Many a protective dog has lost his life trying to defind his owner's TV set, while the dog who is "so friendly he'd escort the burglar to the silverware" escapes unharmed. Thus it can be a disadvantage to own a protective breed, for no TV set is worth serious injury or death to a dog who is a member of your family.
But what if it's not your home and propertyl that is endangeed, but yourself - by, say, a mugger on the street? WOuldn't you want your dog to protect you then? Actually, he may not have to, because most muggers, like most burglars, will shy away form anyone whith a dog. Dogs can bark, and barking draws unwanted attention. But if you believe firmly in self-defense and you want your protective dog to be similarly equipped, consider joining a Schutzhund club. Schutzhund is a rigorous German sport that combines tracking, obedience, and protection. The training is exciting, and the result is a dog-owner team that works together in a close relationship.
Final recommendation: If all you want is a dog who barks or otherwise alerts you that people are approaching, you can make your choice from among all the breeds. But if you must have a breed with some size, muscle, and a reputation for defending his home and family, read the profiles carefully to see what is said about protective instincts and terrioriality. Unless it is specifically mentioned, a breed should be considered to be only average or below in these areas.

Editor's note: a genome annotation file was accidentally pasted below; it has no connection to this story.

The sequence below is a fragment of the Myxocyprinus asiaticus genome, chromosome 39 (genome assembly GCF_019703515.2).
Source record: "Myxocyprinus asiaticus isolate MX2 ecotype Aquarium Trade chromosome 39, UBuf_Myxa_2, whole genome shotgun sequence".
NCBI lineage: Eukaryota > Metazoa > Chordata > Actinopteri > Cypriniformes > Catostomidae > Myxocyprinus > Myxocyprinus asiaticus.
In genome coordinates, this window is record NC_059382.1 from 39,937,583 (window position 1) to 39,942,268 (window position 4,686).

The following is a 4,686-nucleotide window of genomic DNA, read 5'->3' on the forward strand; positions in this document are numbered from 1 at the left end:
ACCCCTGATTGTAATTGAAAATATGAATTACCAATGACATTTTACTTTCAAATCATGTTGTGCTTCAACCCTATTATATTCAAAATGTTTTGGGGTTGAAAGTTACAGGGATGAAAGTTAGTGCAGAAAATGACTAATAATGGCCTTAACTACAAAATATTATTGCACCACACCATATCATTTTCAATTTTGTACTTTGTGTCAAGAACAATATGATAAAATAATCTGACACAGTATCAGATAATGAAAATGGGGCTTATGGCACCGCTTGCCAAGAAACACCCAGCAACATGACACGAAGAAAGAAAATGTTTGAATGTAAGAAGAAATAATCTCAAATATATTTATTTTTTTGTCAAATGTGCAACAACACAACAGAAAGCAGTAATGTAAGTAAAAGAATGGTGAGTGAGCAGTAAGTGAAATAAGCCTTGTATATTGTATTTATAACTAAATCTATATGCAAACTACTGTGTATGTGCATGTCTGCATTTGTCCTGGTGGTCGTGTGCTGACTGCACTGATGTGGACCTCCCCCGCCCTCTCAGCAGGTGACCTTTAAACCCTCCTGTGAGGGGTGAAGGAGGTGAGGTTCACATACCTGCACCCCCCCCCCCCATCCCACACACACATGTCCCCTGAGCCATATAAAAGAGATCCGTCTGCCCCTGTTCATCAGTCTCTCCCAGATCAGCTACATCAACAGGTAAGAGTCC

Once you've gone ahead and brought home your protective breed, don't ever allow him to threaten anyone. Let him serve as an imposing presence that will discourage most criminals, but reassure yourself that he will never die because hs actually bit a criminal who then called his bluff.
And I also want to say this: a well trained dog can also keep people away. If you get a scary looking dog (even if it is the freindliest dog in the world and even a mutt) and you are having it do tight heels and sits on command, etc. some people will wonder what else it might be capable of.
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  #33  
Old 04-25-2005, 09:23 AM
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Renee, I agree with what you and other have said. My Anatolian is not a dog for first time owners. When Max stands up in the front window of my house, you can hear him bark across the street; this alone makes some (solicitors) not come to my home. Kona who is pit/neo is also a dog that must be handled properly by a responsible owner. I love pitbulls and fell in love with the neopolitans. Most people wouldn't come near my house because they say please keep that dog away from me, I'm afraid, and they are talking about CJ. She gives the look and bark which is all I ask of her.

It doesn't matter what size the dog is, sometimes it's just the look & bark that will keep strangers away.